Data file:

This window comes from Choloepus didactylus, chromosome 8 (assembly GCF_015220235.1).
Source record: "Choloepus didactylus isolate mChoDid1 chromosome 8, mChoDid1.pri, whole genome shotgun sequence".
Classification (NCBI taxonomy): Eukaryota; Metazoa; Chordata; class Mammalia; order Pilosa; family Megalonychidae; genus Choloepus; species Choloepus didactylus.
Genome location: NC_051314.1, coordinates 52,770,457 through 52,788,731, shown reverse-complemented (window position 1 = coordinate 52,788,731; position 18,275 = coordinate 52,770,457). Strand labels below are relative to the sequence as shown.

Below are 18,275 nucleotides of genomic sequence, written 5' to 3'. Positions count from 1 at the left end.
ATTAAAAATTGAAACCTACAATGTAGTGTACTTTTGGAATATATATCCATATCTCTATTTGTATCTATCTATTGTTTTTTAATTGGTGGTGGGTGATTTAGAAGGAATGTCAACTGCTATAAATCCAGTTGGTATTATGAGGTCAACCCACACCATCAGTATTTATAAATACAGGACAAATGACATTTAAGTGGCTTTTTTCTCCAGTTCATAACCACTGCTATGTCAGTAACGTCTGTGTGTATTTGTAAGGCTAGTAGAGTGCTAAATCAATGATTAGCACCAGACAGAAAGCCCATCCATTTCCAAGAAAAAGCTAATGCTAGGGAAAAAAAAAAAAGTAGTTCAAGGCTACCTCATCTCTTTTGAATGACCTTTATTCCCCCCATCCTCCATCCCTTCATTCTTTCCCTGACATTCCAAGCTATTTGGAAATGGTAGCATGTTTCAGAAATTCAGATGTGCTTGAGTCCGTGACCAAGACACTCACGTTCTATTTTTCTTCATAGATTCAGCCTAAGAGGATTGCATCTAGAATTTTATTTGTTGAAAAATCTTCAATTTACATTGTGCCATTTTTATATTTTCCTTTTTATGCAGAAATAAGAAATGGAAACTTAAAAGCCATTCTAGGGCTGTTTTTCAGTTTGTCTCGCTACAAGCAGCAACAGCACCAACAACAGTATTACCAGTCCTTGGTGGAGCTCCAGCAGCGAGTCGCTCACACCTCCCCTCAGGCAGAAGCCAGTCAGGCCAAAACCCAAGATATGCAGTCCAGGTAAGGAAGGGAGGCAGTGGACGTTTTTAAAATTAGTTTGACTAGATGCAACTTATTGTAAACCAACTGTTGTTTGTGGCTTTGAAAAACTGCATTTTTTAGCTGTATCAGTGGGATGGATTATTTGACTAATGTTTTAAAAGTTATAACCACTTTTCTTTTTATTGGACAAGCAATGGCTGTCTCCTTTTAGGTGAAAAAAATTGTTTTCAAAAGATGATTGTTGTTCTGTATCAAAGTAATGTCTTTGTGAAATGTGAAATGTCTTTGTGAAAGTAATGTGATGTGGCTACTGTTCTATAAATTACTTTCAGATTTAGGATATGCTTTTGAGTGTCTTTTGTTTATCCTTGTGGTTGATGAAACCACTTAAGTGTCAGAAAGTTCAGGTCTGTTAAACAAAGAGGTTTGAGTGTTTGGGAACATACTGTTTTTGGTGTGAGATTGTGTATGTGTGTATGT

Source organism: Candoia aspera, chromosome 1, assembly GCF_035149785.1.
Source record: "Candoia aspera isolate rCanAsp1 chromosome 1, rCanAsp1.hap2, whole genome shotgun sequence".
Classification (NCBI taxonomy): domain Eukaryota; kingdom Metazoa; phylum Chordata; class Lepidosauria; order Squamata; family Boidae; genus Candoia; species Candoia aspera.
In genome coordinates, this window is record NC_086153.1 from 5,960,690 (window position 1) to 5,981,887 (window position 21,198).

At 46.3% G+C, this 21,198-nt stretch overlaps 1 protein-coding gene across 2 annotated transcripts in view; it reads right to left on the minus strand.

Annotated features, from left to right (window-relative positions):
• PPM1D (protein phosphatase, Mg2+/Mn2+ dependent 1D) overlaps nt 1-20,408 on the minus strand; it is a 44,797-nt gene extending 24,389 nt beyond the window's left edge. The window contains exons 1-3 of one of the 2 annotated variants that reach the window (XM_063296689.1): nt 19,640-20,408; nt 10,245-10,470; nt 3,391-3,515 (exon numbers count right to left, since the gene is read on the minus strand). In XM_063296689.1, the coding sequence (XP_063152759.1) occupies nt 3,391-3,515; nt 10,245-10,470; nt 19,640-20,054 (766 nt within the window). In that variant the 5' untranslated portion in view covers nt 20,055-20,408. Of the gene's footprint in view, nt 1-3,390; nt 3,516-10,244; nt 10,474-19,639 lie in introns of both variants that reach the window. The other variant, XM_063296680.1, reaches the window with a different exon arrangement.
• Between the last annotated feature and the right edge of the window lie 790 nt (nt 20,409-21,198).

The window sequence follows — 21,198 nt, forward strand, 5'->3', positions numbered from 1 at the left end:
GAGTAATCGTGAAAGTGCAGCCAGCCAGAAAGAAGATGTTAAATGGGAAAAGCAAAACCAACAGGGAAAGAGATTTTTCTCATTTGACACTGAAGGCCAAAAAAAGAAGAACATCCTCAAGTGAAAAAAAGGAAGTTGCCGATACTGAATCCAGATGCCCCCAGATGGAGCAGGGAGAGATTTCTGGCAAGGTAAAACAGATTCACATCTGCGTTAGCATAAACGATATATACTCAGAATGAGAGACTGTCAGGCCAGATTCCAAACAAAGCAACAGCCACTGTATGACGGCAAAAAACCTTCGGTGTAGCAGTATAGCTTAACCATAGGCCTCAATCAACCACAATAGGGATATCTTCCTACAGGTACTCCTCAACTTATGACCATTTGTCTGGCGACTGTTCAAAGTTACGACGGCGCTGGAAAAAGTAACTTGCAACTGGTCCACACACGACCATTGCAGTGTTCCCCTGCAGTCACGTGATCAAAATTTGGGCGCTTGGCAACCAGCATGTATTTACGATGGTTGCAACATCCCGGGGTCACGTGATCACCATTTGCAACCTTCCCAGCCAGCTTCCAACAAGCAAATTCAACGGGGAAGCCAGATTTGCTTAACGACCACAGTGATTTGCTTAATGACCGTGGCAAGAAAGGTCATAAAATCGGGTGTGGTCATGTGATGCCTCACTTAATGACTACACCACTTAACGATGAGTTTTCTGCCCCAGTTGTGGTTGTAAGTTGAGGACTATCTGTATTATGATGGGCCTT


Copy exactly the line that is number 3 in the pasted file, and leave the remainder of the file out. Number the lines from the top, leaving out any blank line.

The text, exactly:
Classification (NCBI taxonomy): Eukaryota; Metazoa; Chordata; class Mammalia; order Pilosa; family Megalonychidae; genus Choloepus; species Choloepus didactylus.